GNS3 is based on Dynamips and Dynagen (a text-based front-end for Dynamips) to create a complete virtual Cisco network, adding many additional features and most importantly making it easy to create, change and save your network topologies. It also supports Qemu virtualizer/emulator and VirtualBox.
The tutorial shows installation of Qemu and Dynamips on Debian from sources. VirtualBox and KVM installation will be automated thanks to using Advanced Packaing Tool (APT) that cares about all dependencies. Finally, we will install the last available GNS3 version.
1. Qemu Emulator / Virtualizer Installation
QEMU is a generic and open source machine emulator and virtualizer. When Qemu is used as a machine emulator, it can run OSes and programs made for one machine (e.g. an ARM board) on a different machine (e.g. on x86 architecture). When Qemu is used as a virtualizer, it achieves near native performances by executing the guest code directly on the host CPU. QEMU supports virtualization when executing under the Xen hypervisor or using the KVM kernel module in Linux.
1.1 Install required dependencies needed for building Qemu from sources
$ sudo apt-get install glib-2.0 pkg-config libglib2.0 build-essential libsdl1.2-dev libsdl-image1.2-dev
1.2 Download Qemu sources
$ wget http://wiki.qemu-project.org/download/qemu-1.6.1.tar.bz2
$ tar jxvf qemu-1.6.1.tar.bz2
$ cd qemu-1.6.1/
1.3 Configure, compile and install Qemu
Specifying a target list for i386, x86-64 and Sparc architectures, Qemu binaries will be built for these architectures only. To see the list of all architectures supported by Qemu, issue the command below.
Note As the configure command detects installed packages libsdl1.2-dev libsdl-image1.2-dev, Qemu will be automatically configured for SDL support. Therefore emulation can run in a graphic window, every time Qemu is started.
$ sudo make install
Check if Qemu is correctly installed:
$ /usr/local/bin/qemu-system-i386 -version
QEMU emulator version 1.6.1, Copyright (c) 2003-2008 Fabrice Bellard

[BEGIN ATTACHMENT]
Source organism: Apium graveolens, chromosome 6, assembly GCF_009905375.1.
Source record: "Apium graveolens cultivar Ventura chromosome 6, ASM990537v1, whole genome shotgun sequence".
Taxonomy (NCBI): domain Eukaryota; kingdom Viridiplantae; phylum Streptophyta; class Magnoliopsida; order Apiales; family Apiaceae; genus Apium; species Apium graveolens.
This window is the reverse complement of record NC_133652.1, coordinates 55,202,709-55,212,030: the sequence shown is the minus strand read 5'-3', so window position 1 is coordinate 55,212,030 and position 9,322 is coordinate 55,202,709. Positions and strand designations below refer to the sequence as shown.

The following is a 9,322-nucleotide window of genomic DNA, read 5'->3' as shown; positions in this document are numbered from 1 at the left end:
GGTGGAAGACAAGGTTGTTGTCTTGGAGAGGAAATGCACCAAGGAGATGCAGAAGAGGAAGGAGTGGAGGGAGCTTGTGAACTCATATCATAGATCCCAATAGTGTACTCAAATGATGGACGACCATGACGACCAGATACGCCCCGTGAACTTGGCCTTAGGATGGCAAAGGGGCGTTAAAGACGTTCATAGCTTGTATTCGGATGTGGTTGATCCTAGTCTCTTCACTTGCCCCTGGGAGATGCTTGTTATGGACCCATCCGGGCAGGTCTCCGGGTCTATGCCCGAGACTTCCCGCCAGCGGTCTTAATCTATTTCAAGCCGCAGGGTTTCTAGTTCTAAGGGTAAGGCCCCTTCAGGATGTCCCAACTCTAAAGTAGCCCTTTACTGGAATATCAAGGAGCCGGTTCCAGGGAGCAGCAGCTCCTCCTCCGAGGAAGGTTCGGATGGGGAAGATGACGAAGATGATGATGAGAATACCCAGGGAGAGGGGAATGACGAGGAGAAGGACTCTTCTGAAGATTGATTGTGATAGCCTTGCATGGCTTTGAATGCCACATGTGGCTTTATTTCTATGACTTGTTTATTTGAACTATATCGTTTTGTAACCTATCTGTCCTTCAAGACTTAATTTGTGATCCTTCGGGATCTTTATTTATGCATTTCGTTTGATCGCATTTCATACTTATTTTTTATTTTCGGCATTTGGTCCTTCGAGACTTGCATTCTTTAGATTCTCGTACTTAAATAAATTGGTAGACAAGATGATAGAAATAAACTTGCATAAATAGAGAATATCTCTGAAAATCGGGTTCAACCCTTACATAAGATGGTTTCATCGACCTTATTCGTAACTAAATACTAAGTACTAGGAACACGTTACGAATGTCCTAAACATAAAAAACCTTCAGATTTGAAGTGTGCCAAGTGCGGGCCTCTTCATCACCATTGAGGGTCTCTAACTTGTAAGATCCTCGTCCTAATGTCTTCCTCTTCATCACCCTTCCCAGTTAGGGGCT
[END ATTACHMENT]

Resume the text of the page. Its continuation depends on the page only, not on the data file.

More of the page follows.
2. KVM Installation
KVM installation on Debian is very similar to KVM installation on other Linux distributions. Therefore I am sharing a link to the tutorial that describes KVM installation on Fedora Linux. The only difference between KVM installation on Debian and Fedora Linux is that apt command is used on Debian.
$ sudo apt-get install qemu-kvm
3. Oracle VirtualBox Installation
When apt is used to download and install VirtualBox, installation is easy and automated. But first Debian Contrib repository has to be added to be able to get the last VirtualBox Debian package.
3.1 Add contrib repository
Starting with version 4.0 VirtualBox binaries are located in the contrib repository.
$ sudo su
echo "deb http://download.virtualbox.org/virtualbox/debian wheezy contrib" >> ls /etc/apt/sources.list
3.2 Download and add Oracle public key
$ wget http://download.virtualbox.org/virtualbox/debian/oracle_vbox.asc
$ sudo apt-key add oracle_vbox.asc
Check if Oracle public key is listed in the list of keys.
$ sudo apt-key list
3.3 Install VirtualBox package
$ sudo apt-get update
$ sudo apt-get install virtualbox-4.3
3.4 Install DKMS package
We must install the dkms package to ensure that the VirtualBox host kernel modules (vboxdrv, vboxnetflt and vboxnetadp) are properly updated if the linux kernel version changes during the next apt-get upgrade.
$ sudo apt-get install dkms
3.5 Start Virtualbox and recompile the kernel driver if it is needed
If you notice the message below, you must recompile the kernel modules otherwise virtual machines will not be started.
WARNING: The vboxdrv kernel module is not loaded. Either there is no module
available for the current kernel (3.2.0-4-686-pae) or it failed to
load. Please recompile the kernel module and install it by
sudo /etc/init.d/vboxdrv setup
You will not be able to start VMs until this problem is fixed.
Close Virtualbox and issue the command:
$ sudo /etc/init.d/vboxdrv setup
It takes while to recompile appropriate kernel modules. After that we should be able to start virtual machines. You can check the status of modules with the commands:
$ sudo /etc/init.d/vboxdrv status
VirtualBox kernel modules (vboxdrv, vboxnetflt, vboxnetadp, vboxpci) are loaded.
Picture 1 - Output of lsmod command
4. Building Dynamips
Building Dynamips on Fedora from source is described here:
4.1 Download and uzip Dynamips sources
Download Dynamips tarball and extract it with unzip utility.
$ wget http://downloads.sourceforge.net/project/gns-3/Dynamips/0.2.10/dynamips-0.2.10-source.zip
$ unzip dynamips-0.2.10-source.zip
$ cd dynamips-0.2.10-source/
4.2 Install dependencies
To successfully build Dynamips the following packages are required to install.
$ sudo apt-get install libelf-dev uuid-dev libpcap-dev
4.3 Build Dynamips
Use make command to build Dynamips from sources. Even Dynamips can detect architecture on which is being installed it is probably a good idea to specify architecture.
Building Dynamips on 32 bit Debian:
$ make DYNAMIPS_ARCH=x86
Building Dynamips on 64 bit Debian:
$ make DYNAMIPS_ARCH=amd64
Finally, copy Dynamips binary to the directory where locally built binaries are stored.
$ sudo cp ./dynamips.stable /usr/local/bin/dynamips-0.2.10-x86.bin
5. GNS3 Installation
GNS3 installation is pretty straightforward on Debian. All we need is to use apt to install Python and associated packages.
5.1 Install Python
$ sudo apt-get install python-qt4 xdotool
5.2 Download and extract GNS3
$ wget http://downloads.sourceforge.net/project/gns-3/GNS3/0.8.6/GNS3-0.8.6-src.tar.gz
$ tar zxvf GNS3-0.8.6-src.tar.gz
5.3 Assign run privilegies to GNS3
$ cd gns3-legacy-GNS3-0.8.6/
$ chmod +x gns3.pyw